Seneca Falls

On the road through central New York State, my first stop was at Seneca Falls.
 
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Seneca Falls, a nineteenth century industrial town powered by the river and access to the Erie Canal system, lies at the northern edge of Cayuga Lake, one of the Finger Lakes in central New York State. Seneca Falls also had a reputation for social reform. Abolition of slavery and the Underground Railroad, the temperance movement, and women’s rights– all were supported by local residents. The women’s rights movement began in Seneca Falls in 1848.
 
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A wringer (also called mangle) has two rollers with a hand crank to wring water from laundry. In Seneca Falls Museum of Waterways and Industry.
 
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Zuzu Cafe in Seneca Falls. In the movie It’s a Wonderful Life, the little girl Zuzu, the daughter of George Bailey played by Jimmy Stewart says “Teacher says, every time a bell rings, an angels gets his wings!” The actress who played Zuzu, Karolyn Grimes, visits Seneca Falls each December to kickoff a weekend of events. It is believed that Seneca Falls was the inspiration for the fictional Bedford Falls in Frank Capra’s movie It’s a Wonderful Life.
 
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While the connection to It’s a Wonderful Life is unconfirmed, many believe it is this bridge in Seneca Falls which was the inspiration for the bridge in the fictional Bedford Falls on which Jimmy Stewart’s character pondered his mortality. The director of the movie, Frank Capra, had an aunt in a nearby town. Local cities such as Rochester and Elmira are mentioned in the movie.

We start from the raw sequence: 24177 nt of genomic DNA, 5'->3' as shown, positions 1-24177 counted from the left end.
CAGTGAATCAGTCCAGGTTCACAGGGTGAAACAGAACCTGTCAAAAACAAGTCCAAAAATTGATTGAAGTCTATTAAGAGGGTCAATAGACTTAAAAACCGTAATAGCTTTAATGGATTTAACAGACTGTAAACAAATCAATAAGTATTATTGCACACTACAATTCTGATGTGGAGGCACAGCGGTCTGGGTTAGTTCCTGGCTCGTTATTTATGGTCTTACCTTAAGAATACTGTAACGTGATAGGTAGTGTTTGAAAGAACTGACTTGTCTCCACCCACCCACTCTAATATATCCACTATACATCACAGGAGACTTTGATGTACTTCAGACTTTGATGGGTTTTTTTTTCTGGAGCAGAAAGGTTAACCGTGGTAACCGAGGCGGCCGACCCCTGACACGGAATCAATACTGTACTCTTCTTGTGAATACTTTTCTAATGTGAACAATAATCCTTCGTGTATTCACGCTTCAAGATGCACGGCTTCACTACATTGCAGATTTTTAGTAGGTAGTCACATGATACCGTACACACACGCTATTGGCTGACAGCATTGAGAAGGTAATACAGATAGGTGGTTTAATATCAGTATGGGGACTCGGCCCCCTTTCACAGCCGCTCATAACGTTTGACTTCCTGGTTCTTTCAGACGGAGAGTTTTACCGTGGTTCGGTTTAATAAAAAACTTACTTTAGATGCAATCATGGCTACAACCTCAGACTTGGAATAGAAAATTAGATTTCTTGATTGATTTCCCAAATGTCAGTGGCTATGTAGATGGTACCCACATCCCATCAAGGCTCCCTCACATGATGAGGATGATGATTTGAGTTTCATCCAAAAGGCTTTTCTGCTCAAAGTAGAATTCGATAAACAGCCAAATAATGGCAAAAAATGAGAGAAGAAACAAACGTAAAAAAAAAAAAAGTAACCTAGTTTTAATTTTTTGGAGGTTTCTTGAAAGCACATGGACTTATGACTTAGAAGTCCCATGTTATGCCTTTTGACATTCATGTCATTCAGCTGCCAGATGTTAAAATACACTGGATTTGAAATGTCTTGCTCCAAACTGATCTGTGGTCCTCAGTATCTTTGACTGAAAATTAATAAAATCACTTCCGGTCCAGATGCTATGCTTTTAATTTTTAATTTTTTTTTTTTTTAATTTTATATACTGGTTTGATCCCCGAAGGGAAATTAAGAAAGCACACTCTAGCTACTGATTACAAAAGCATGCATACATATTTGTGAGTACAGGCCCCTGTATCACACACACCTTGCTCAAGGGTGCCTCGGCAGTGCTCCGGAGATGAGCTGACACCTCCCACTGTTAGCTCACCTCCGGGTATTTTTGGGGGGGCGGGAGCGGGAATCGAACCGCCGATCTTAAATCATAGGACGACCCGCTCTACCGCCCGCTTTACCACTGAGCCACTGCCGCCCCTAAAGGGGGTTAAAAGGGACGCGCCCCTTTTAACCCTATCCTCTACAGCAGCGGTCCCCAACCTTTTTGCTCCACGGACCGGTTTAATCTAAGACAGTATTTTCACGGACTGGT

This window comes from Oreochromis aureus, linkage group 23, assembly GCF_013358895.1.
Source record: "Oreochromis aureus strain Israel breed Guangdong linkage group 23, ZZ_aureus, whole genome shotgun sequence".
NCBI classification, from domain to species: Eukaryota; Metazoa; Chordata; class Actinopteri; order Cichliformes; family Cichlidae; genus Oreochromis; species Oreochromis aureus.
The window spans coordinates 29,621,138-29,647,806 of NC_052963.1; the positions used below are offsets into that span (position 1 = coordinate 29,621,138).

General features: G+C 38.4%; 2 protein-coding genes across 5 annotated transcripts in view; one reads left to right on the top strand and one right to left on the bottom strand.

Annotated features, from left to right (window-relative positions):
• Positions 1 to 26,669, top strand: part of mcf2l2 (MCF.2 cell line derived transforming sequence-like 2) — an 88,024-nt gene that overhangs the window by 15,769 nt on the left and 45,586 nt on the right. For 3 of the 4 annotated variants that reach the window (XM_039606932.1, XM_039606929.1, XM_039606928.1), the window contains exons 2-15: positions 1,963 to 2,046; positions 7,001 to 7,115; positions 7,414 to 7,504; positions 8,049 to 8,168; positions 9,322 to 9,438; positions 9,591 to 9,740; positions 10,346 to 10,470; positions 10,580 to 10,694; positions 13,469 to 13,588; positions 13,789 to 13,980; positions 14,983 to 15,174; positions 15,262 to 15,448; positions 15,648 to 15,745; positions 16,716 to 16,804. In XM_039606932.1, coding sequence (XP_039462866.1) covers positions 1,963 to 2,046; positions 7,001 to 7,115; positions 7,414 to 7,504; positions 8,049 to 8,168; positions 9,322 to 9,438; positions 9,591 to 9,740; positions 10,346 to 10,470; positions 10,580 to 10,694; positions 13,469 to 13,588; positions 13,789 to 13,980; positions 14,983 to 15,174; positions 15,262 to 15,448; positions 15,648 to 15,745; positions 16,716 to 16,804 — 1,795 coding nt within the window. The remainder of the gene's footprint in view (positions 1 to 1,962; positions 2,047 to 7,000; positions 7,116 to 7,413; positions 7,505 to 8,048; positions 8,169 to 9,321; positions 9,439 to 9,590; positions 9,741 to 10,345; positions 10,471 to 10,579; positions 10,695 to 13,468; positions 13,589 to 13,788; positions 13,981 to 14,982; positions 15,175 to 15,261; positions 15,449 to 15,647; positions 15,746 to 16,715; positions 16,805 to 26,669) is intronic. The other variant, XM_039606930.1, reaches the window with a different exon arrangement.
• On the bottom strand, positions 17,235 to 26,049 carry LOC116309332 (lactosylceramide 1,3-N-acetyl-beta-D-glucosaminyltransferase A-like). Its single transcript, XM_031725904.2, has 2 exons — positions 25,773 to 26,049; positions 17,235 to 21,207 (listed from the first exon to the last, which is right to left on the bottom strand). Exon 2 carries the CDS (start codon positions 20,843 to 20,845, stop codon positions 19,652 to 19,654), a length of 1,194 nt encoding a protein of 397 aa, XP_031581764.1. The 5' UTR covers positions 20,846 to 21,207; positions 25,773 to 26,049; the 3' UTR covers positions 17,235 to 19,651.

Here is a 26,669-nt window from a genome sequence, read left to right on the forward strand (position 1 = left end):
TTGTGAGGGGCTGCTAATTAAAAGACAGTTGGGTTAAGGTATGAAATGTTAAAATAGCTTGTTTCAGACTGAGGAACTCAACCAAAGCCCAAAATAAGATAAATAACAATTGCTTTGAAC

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Plaque commemorating the first Women’s Rights Convention in 1848.
 
At first we traveled quite alone …but before we had gone many miles we came on other wagon-loads of women bound in the same direction. As we reached different cross-roads we saw wagons coming from every part of the country, and long before we reached Seneca Falls we were a procession.
 
Here in the Wesleyan Chapel, at 11 a.m. on July 19, 1848, “A Convention to discuss the Social, Civil, and Religious Conditions of Women” came to order.
 
Only women attended the first day of of the world’s First Women’s Rights Convention. Led by Elizabeth Cady Stanton and Lucretia Mott, conventioneers debated and amended the Proposed Declaration of Sentiments. That evening, Lucretia Mott spoke publicly on emerging reform movements in the United States.
 
On the second day, organizers presented the Declaration of Sentiments to an open audience of women and men. Its expansive view of equality enlarged the vision of the Declaration of Independence. “All men and women are created equal,” asserted the Seneca Falls declaration.
 
On July 20, 1848, one hundred men and women signed the Declaration of Sentiments. The decades-long, worldwide struggle for equal rights for women was on.
 
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A massive wall of water contains the Declaration of Sentiments, which was presented at the first Women’s Rights Convention in 1848. Based on the Declaration of Independence, the Declaration of Sentiments claims that men control women just as Kinge George III once tried to control the colonies.
 
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A nearby museum celebrates the women’s rights movement which began in Seneca Falls. On the wall is a line from the Declaration of Sentiments: “We hold these truths to be self-evident; that all men and women are created equal.”
 
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Cashing in on the connection to the women’s rights movement in Seneca Falls.
 
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